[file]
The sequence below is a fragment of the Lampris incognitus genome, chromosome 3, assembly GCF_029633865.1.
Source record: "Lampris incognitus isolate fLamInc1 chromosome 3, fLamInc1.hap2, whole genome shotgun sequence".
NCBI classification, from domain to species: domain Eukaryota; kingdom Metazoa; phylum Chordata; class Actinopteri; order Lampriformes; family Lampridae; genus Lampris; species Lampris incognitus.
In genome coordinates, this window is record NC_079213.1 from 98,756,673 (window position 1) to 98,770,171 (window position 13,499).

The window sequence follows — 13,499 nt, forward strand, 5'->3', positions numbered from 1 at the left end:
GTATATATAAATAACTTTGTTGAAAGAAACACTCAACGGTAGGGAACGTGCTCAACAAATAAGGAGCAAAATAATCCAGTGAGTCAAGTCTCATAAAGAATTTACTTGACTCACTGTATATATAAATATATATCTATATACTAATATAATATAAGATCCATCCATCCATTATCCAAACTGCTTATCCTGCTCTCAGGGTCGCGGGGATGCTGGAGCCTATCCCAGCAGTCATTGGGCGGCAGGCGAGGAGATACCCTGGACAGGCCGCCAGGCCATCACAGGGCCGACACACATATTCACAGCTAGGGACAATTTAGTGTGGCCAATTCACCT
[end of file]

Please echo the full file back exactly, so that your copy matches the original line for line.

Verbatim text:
The sequence below is a fragment of the Lampris incognitus genome, chromosome 3, assembly GCF_029633865.1.
Source record: "Lampris incognitus isolate fLamInc1 chromosome 3, fLamInc1.hap2, whole genome shotgun sequence".
NCBI classification, from domain to species: domain Eukaryota; kingdom Metazoa; phylum Chordata; class Actinopteri; order Lampriformes; family Lampridae; genus Lampris; species Lampris incognitus.
In genome coordinates, this window is record NC_079213.1 from 98,756,673 (window position 1) to 98,770,171 (window position 13,499).

The window sequence follows — 13,499 nt, forward strand, 5'->3', positions numbered from 1 at the left end:
GTATATATAAATAACTTTGTTGAAAGAAACACTCAACGGTAGGGAACGTGCTCAACAAATAAGGAGCAAAATAATCCAGTGAGTCAAGTCTCATAAAGAATTTACTTGACTCACTGTATATATAAATATATATCTATATACTAATATAATATAAGATCCATCCATCCATTATCCAAACTGCTTATCCTGCTCTCAGGGTCGCGGGGATGCTGGAGCCTATCCCAGCAGTCATTGGGCGGCAGGCGAGGAGATACCCTGGACAGGCCGCCAGGCCATCACAGGGCCGACACACATATTCACAGCTAGGGACAATTTAGTGTGGCCAATTCACCT